Do you modify damage damage based on whether you're firing from the hip or using Smart Scope?
Josh Holmes: No. There's no increase in the damage per bullet or anything like that. There's some minimal effect on kick on some weapons.
Tim Longo: It depends on the weapon. Sometimes spread of the bullets, or the behaviour of the damage. But the damage itself, we're trying to keep both hip-fire and Smart Scope the same.
So broadly the damage is the same. Can you give me an example of a behavioural change between hip-fire and Smart Scope?
Tim Longo: Spread. Spread of bullets.
Josh Holmes: For example, the SMG, which you might have used, when you free-fire it, it has a very wide spread. When you go into Smart Scope there's a slight narrowing of the spread.
So it's more about precision, so you can target those headshots?
Tim Longo: Yeah. The idea there is that because the scope zooms in, you want the range of the effectiveness of the bullets to adapt with the zoom-in. And you come out to hip-fire when someone's nearby because you want more spread. You want to get their full body. It's hopefully all well-thought through and methodical.
Josh Holmes: The difference between the two is minimal. Part of the challenge there has been to make sure you're not forcing people to go into Smart Scope in order to be effective. We want to make sure players can use the AR, for example, free-fire, and be just as effective as when they go into Smart Scope.
Tim Longo: Something like the DMR, other than zoom there aren't any changes.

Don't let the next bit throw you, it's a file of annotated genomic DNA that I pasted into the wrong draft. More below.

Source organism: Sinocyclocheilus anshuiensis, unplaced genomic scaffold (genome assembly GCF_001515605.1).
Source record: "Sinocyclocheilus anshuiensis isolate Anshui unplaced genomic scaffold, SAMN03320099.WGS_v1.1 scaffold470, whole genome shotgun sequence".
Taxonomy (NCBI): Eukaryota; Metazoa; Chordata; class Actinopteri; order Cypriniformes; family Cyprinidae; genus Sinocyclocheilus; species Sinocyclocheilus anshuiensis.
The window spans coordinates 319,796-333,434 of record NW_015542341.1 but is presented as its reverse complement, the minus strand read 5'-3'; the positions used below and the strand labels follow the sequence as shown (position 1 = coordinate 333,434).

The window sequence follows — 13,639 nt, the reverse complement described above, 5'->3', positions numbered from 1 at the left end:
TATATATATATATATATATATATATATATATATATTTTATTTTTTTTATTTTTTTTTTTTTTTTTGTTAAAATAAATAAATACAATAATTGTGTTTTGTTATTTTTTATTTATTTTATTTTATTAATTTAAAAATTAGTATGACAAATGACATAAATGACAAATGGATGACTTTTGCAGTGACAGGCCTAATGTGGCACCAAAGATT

Josh Holmes: With the BR, I know they've tuned it so when you're free-fire it's the same as zoom-in. It's been a journey as we've gone through so many different iterations of tuning.
But is this rules are different in Breakout?
Tim Longo: The weapons are all tuned the same. It's only the lethality of your health that's changed. It's just higher lethality, so you have fewer shields. It's decreased numbers, so you go down more quickly. We wanted that tension in Breakout to be higher.
You've confirmed Halo 5 runs at 60fps. What's the resolution of the beta?
Josh Holmes: For the beta, at this point we're totally focused on gameplay. We're mid-way through development. We're balancing and tuning the gameplay systems. All of the polish and optimisation graphically is stuff that typically comes towards the end of the production cycle.
So, for the beta, we're going to be coming out at 720p and 60fps. That's not the final resolution for the game. You can imagine as we go through the remainder of the project we'll be focused on polishing the visual look of the game. You can expect it will look amazing when it comes out.